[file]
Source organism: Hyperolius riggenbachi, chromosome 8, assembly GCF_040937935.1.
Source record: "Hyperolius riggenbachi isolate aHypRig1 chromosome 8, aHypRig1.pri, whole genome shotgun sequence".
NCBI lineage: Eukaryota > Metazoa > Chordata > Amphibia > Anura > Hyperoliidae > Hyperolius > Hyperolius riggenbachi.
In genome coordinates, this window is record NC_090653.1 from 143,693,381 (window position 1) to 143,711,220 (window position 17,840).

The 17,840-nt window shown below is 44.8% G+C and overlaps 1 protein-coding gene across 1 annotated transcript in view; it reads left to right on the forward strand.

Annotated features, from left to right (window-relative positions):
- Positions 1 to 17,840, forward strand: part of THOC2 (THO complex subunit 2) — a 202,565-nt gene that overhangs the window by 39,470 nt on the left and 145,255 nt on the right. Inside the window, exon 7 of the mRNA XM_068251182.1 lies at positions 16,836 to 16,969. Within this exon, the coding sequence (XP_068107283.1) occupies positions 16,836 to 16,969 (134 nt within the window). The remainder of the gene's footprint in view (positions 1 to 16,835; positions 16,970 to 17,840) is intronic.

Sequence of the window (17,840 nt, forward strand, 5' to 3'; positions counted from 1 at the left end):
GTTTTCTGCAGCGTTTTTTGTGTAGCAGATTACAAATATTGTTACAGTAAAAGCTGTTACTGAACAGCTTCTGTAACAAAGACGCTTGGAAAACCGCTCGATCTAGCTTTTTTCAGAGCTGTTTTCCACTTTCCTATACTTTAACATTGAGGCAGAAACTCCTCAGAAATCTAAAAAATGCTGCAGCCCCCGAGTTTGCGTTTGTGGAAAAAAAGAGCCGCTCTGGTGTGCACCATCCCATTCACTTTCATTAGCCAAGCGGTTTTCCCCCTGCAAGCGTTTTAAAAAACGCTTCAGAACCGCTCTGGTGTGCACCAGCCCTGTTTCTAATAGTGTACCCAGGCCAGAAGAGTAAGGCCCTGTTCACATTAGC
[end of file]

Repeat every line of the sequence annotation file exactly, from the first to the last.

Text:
Source organism: Hyperolius riggenbachi, chromosome 8, assembly GCF_040937935.1.
Source record: "Hyperolius riggenbachi isolate aHypRig1 chromosome 8, aHypRig1.pri, whole genome shotgun sequence".
NCBI lineage: Eukaryota > Metazoa > Chordata > Amphibia > Anura > Hyperoliidae > Hyperolius > Hyperolius riggenbachi.
In genome coordinates, this window is record NC_090653.1 from 143,693,381 (window position 1) to 143,711,220 (window position 17,840).

The 17,840-nt window shown below is 44.8% G+C and overlaps 1 protein-coding gene across 1 annotated transcript in view; it reads left to right on the forward strand.

Annotated features, from left to right (window-relative positions):
- Positions 1 to 17,840, forward strand: part of THOC2 (THO complex subunit 2) — a 202,565-nt gene that overhangs the window by 39,470 nt on the left and 145,255 nt on the right. Inside the window, exon 7 of the mRNA XM_068251182.1 lies at positions 16,836 to 16,969. Within this exon, the coding sequence (XP_068107283.1) occupies positions 16,836 to 16,969 (134 nt within the window). The remainder of the gene's footprint in view (positions 1 to 16,835; positions 16,970 to 17,840) is intronic.

Sequence of the window (17,840 nt, forward strand, 5' to 3'; positions counted from 1 at the left end):
GTTTTCTGCAGCGTTTTTTGTGTAGCAGATTACAAATATTGTTACAGTAAAAGCTGTTACTGAACAGCTTCTGTAACAAAGACGCTTGGAAAACCGCTCGATCTAGCTTTTTTCAGAGCTGTTTTCCACTTTCCTATACTTTAACATTGAGGCAGAAACTCCTCAGAAATCTAAAAAATGCTGCAGCCCCCGAGTTTGCGTTTGTGGAAAAAAAGAGCCGCTCTGGTGTGCACCATCCCATTCACTTTCATTAGCCAAGCGGTTTTCCCCCTGCAAGCGTTTTAAAAAACGCTTCAGAACCGCTCTGGTGTGCACCAGCCCTGTTTCTAATAGTGTACCCAGGCCAGAAGAGTAAGGCCCTGTTCACATTAGC